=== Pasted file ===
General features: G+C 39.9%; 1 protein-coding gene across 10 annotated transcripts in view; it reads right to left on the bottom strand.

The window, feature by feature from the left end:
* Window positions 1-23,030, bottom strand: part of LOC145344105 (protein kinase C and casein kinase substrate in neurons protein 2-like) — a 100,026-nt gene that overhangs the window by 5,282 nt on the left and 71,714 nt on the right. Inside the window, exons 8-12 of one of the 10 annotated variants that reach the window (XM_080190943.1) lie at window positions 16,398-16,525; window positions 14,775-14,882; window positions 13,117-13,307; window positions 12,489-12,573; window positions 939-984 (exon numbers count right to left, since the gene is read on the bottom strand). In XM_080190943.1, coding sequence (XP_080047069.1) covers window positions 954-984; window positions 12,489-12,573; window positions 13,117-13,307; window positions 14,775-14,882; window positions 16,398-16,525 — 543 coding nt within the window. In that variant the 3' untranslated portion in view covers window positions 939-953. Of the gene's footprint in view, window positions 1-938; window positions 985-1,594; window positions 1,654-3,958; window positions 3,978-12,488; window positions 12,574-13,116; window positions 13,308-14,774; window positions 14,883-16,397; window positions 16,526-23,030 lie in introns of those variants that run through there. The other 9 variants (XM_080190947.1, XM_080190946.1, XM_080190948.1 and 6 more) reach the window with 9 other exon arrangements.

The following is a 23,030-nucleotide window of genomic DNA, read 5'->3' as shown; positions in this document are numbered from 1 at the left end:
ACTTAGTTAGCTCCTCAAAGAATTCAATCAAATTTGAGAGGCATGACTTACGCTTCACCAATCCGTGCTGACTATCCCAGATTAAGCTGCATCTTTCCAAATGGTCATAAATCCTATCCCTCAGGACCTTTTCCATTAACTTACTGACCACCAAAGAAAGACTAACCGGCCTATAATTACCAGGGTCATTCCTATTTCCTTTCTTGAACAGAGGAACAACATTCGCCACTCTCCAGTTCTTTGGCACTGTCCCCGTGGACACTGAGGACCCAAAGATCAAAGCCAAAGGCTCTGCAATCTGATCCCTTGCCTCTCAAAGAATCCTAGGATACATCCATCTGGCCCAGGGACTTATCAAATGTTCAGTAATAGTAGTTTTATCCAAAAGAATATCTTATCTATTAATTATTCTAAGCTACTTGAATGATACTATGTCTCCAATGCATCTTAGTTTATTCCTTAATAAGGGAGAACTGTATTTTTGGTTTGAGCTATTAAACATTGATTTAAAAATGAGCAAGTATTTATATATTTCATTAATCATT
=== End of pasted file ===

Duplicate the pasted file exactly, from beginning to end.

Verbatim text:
General features: G+C 39.9%; 1 protein-coding gene across 10 annotated transcripts in view; it reads right to left on the bottom strand.

The window, feature by feature from the left end:
* Window positions 1-23,030, bottom strand: part of LOC145344105 (protein kinase C and casein kinase substrate in neurons protein 2-like) — a 100,026-nt gene that overhangs the window by 5,282 nt on the left and 71,714 nt on the right. Inside the window, exons 8-12 of one of the 10 annotated variants that reach the window (XM_080190943.1) lie at window positions 16,398-16,525; window positions 14,775-14,882; window positions 13,117-13,307; window positions 12,489-12,573; window positions 939-984 (exon numbers count right to left, since the gene is read on the bottom strand). In XM_080190943.1, coding sequence (XP_080047069.1) covers window positions 954-984; window positions 12,489-12,573; window positions 13,117-13,307; window positions 14,775-14,882; window positions 16,398-16,525 — 543 coding nt within the window. In that variant the 3' untranslated portion in view covers window positions 939-953. Of the gene's footprint in view, window positions 1-938; window positions 985-1,594; window positions 1,654-3,958; window positions 3,978-12,488; window positions 12,574-13,116; window positions 13,308-14,774; window positions 14,883-16,397; window positions 16,526-23,030 lie in introns of those variants that run through there. The other 9 variants (XM_080190947.1, XM_080190946.1, XM_080190948.1 and 6 more) reach the window with 9 other exon arrangements.

The following is a 23,030-nucleotide window of genomic DNA, read 5'->3' as shown; positions in this document are numbered from 1 at the left end:
ACTTAGTTAGCTCCTCAAAGAATTCAATCAAATTTGAGAGGCATGACTTACGCTTCACCAATCCGTGCTGACTATCCCAGATTAAGCTGCATCTTTCCAAATGGTCATAAATCCTATCCCTCAGGACCTTTTCCATTAACTTACTGACCACCAAAGAAAGACTAACCGGCCTATAATTACCAGGGTCATTCCTATTTCCTTTCTTGAACAGAGGAACAACATTCGCCACTCTCCAGTTCTTTGGCACTGTCCCCGTGGACACTGAGGACCCAAAGATCAAAGCCAAAGGCTCTGCAATCTGATCCCTTGCCTCTCAAAGAATCCTAGGATACATCCATCTGGCCCAGGGACTTATCAAATGTTCAGTAATAGTAGTTTTATCCAAAAGAATATCTTATCTATTAATTATTCTAAGCTACTTGAATGATACTATGTCTCCAATGCATCTTAGTTTATTCCTTAATAAGGGAGAACTGTATTTTTGGTTTGAGCTATTAAACATTGATTTAAAAATGAGCAAGTATTTATATATTTCATTAATCATT